That vaunted loyalty among customers and workers was tested as the pandemic spread in March, culminating in what Wegmans managers called “Black Thursday”—March 12. Across the company’s stores in the Northeast, shoppers were buying loads of nonperishable foods and household products, clearing the shelves while fresh food sections remained quiet.
Fewer ChoicesWegmans is carrying fewer paper products,which have experienced some of the biggestshortages and variety reductions during thecoronavirus pandemic.Number of paper products Wegmans iscarrying, change from March 1 to May 27Source: the company
Paper towelBath tissueFacial tissueNapkins-50%-40-30-20-100
“I had never seen the toilet paper shelves totally empty. Canned vegetables, gone. Pasta, gone,” said Mr. Wegman, who visited the Pittsford, N.Y. location that day.
Wegmans executives realized then that the grocer would have to reorganize its business—immediately. The company closed the large on-site restaurants which comprise roughly 10% of its sales. In-house chefs have been redeployed to work registers, run sanitation and manage carts in parking lots. Seafood departments stopped displaying fish on ice and deli counters stopped slicing deli meats to order. Also gone were the copious free samples and a dozen or so cooking demonstrations each store held every week.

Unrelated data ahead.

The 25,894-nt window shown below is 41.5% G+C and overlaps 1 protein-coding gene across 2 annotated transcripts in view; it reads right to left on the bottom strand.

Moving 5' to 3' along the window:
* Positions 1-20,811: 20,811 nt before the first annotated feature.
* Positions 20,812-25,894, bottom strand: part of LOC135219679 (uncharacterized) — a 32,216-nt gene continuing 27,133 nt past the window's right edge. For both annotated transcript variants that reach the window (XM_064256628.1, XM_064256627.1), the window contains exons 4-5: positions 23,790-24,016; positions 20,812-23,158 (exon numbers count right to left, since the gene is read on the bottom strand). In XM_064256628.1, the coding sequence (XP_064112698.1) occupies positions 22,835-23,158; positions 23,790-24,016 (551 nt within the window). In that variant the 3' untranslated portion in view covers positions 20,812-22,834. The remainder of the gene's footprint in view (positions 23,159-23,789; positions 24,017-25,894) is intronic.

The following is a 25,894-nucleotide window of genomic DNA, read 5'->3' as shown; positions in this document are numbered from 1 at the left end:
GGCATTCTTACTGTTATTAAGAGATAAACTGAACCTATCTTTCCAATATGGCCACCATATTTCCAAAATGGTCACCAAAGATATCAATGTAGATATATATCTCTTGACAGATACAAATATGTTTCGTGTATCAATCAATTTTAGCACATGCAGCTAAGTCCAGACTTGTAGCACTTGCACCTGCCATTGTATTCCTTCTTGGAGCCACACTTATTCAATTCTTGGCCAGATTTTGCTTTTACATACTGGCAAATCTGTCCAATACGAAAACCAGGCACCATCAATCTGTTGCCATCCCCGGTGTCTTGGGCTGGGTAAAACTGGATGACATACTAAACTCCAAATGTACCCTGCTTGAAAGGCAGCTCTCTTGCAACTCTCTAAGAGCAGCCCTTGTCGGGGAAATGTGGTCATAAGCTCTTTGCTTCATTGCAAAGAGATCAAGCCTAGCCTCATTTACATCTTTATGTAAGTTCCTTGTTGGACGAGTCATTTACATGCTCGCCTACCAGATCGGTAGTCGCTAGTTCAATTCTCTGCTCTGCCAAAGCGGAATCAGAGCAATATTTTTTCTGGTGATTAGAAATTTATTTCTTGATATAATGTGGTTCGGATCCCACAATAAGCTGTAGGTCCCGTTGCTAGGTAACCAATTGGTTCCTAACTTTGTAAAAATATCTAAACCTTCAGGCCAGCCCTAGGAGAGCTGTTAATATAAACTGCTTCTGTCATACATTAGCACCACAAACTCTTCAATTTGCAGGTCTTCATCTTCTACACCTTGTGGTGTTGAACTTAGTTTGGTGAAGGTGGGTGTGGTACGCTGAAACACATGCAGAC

Safety emerged as a key concern for employees who feared for their health. Colleen Wegman, 49, the grocery chain’s chief executive and Mr. Wegman’s daughter, worried about her father; the two live next door to one another in Rochester, N.Y. and share a yard. Colleen grew up visiting Wegmans stores on Saturdays with her grandfather, father and sister Nicole Wegman, another company executive. Colleen and Danny started driving to Wegmans’s Rochester headquarters separately.